WINTERTHUR, DE (May 4, 2024) – Winterthur Museum, Garden & Library has acquired an 1857 oil painting in remarkable condition depicting an identifiable free Black member of the regional Baltimore community.

In this group portrait, Vermont-born painter Thomas Waterman Wood (1823–1903) documented an important moment in history just before the American Civil War when the Baltimore area held the largest population of free Blacks in the United States, said Dr. Kedra Kearis, associate curator of art and visual culture at Winterthur.

The work was commissioned by Quaker abolitionists James Ellicott and Harriet Jolliffe Tyson and painted during Wood’s two-year tenure in Baltimore. The narrative-style portrait portrays servant Sidney Hall tending to the Tysons’ youngest children, Patty and Lilly, who are engaged in a tea party on an outdoor brick patio. At the time of the painting, Sidney was 22 years old, and Patty and Lilly were 5 and 3, respectively.

Rachel and Ben Elwes of Ben Elwes Fine Art, London, brokered the sale. Rachel Elwes is a graduate of the Winterthur/University of Delaware Program in American Material Culture.

“When Rachel presented this painting to me and then shared it with Kedra Kearis, we both knew this was an ideal acquisition for Winterthur,” said Alexandra Deutsch, John L. and Marjorie P. McGraw Director of Collections at Winterthur. “The layers of history this painting represents continue to unfold as the research expands.”

“By naming Sidney Hall and working to uncover and share her story, we have a tremendous opportunity to engage with the representation of a Black sitter and staff member of the abolitionist Tyson family,” Kearis elaborated. “The picture was painted about four years before the Civil War when enslavement remained legal in Maryland. The Baltimore area had approximately 25,000 free Black community members. It was amidst this complicated backdrop that Wood painted Sidney Hall’s portrait.”

The painting, measuring 17 ½ x 13 ½ inches, is on display in the Galleries at Winterthur starting Tuesday, May 7, 2024.

Dr. Joyce Hill Stoner, paintings conservator and Elizabeth Goodman Rosenberg professor of material culture and director of the preservation studies doctoral program at the University of Delaware, examined the painting and remarked on its close-to-original condition.

“It is rare to see a painting of this age with so little intervention,” Stoner said.

Two members of the Tyson family previously owned the painting. Its reverse side bears a stamp identifying a Baltimore canvas supplier.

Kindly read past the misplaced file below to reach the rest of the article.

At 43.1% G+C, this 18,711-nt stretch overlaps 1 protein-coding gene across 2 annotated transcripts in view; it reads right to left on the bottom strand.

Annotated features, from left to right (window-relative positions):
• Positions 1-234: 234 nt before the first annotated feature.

The acquisition was unanimously approved by both Winterthur’s collections committee and executive committee, said Chris Strand, Charles F. Montgomery Director and CEO of Winterthur.

“There was a feeling of jubilation in the room when the final votes came in and we knew this remarkable painting would become part of Winterthur’s collection,” Strand said.

“For those of us who advocated for this acquisition, it was an inspiring moment to see the support the trustees offered for this purchase,” Deutsch added. “I knew the history of the Tyson family and the history of Baltimore’s large free Black population before the Civil War. As I looked beyond the quality of the painting, I immediately saw the interpretive potential it offered as a document of Black history and the history of abolition.

“This acquisition attests to Winterthur’s commitment to building its collection with an eye to objects that allow us to further tell complete histories. It is a fine painting in remarkable condition. Still, it is also an important historical document of Sidney Hall, a free Black woman in the Baltimore area, and the Tyson family’s association with the abolition movement.”

The composition’s background evokes the rolling hills of Ellicott Mills, now Ellicott City, about ten miles west of Baltimore. Cofounded in the early 1770s by surveyor Andrew Ellicott and his brothers, Ellicott Mills became the site of the Tyson flour mills headed by Pennsylvania-born Quaker and abolitionist Elisha Tyson. Tyson used his wealth to support the Underground Railroad and the African colonization movement.

Martha Ellicott Tyson, grandmother to Lilly and Patty, was an advocate for women’s higher education and co-founder of Swarthmore College, as well as author of A Sketch in the Life of Benjamin Banneker; from Notes Taken in 1836 (1854). A neighbor and friend of the Ellicotts, Banneker was a free Black tobacco farmer, mathematician, and astronomer who contributed to the survey that defined the boundaries of the country’s capital.

The painting adds to Winterthur’s collection of works by Thomas Waterman Wood, Kearis said.

“Wood, through his genre paintings and narrative portraits, represents an important figure in 19th-century art, dedicated to portraying a range of individuals across the swiftly changing political landscape of the United States,” Kearis said.

Images of the painting can be downloaded here.


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